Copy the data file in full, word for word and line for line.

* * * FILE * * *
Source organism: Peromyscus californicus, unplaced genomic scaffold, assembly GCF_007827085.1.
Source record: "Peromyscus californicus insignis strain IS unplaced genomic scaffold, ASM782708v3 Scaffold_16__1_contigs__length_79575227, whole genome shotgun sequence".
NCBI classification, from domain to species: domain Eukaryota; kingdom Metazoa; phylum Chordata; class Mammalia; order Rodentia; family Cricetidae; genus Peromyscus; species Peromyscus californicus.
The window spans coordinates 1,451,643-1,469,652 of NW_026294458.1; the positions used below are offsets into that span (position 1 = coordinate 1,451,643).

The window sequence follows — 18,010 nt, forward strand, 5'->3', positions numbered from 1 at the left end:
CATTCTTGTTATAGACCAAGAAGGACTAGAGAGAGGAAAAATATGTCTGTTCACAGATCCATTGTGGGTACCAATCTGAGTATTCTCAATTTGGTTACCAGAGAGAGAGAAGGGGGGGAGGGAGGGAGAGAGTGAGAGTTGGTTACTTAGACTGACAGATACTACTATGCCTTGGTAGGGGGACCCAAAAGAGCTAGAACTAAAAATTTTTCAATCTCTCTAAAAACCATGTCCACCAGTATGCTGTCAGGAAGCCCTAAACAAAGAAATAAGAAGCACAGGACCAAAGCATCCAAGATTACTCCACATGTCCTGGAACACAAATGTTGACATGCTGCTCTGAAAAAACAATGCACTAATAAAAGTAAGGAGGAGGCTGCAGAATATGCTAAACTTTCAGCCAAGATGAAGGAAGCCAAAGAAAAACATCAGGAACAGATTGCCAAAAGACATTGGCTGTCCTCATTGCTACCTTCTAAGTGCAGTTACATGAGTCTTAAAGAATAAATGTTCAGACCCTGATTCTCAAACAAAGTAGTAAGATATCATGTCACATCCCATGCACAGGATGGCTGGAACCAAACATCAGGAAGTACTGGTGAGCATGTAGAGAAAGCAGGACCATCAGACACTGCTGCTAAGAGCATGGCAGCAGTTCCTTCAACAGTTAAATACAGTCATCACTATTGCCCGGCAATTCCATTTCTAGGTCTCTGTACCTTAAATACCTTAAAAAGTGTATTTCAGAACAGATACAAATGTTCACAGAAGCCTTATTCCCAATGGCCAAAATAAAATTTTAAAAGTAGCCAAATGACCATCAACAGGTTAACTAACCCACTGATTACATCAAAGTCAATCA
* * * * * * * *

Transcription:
Source organism: Peromyscus californicus, unplaced genomic scaffold, assembly GCF_007827085.1.
Source record: "Peromyscus californicus insignis strain IS unplaced genomic scaffold, ASM782708v3 Scaffold_16__1_contigs__length_79575227, whole genome shotgun sequence".
NCBI classification, from domain to species: domain Eukaryota; kingdom Metazoa; phylum Chordata; class Mammalia; order Rodentia; family Cricetidae; genus Peromyscus; species Peromyscus californicus.
The window spans coordinates 1,451,643-1,469,652 of NW_026294458.1; the positions used below are offsets into that span (position 1 = coordinate 1,451,643).

The window sequence follows — 18,010 nt, forward strand, 5'->3', positions numbered from 1 at the left end:
CATTCTTGTTATAGACCAAGAAGGACTAGAGAGAGGAAAAATATGTCTGTTCACAGATCCATTGTGGGTACCAATCTGAGTATTCTCAATTTGGTTACCAGAGAGAGAGAAGGGGGGGAGGGAGGGAGAGAGTGAGAGTTGGTTACTTAGACTGACAGATACTACTATGCCTTGGTAGGGGGACCCAAAAGAGCTAGAACTAAAAATTTTTCAATCTCTCTAAAAACCATGTCCACCAGTATGCTGTCAGGAAGCCCTAAACAAAGAAATAAGAAGCACAGGACCAAAGCATCCAAGATTACTCCACATGTCCTGGAACACAAATGTTGACATGCTGCTCTGAAAAAACAATGCACTAATAAAAGTAAGGAGGAGGCTGCAGAATATGCTAAACTTTCAGCCAAGATGAAGGAAGCCAAAGAAAAACATCAGGAACAGATTGCCAAAAGACATTGGCTGTCCTCATTGCTACCTTCTAAGTGCAGTTACATGAGTCTTAAAGAATAAATGTTCAGACCCTGATTCTCAAACAAAGTAGTAAGATATCATGTCACATCCCATGCACAGGATGGCTGGAACCAAACATCAGGAAGTACTGGTGAGCATGTAGAGAAAGCAGGACCATCAGACACTGCTGCTAAGAGCATGGCAGCAGTTCCTTCAACAGTTAAATACAGTCATCACTATTGCCCGGCAATTCCATTTCTAGGTCTCTGTACCTTAAATACCTTAAAAAGTGTATTTCAGAACAGATACAAATGTTCACAGAAGCCTTATTCCCAATGGCCAAAATAAAATTTTAAAAGTAGCCAAATGACCATCAACAGGTTAACTAACCCACTGATTACATCAAAGTCAATCA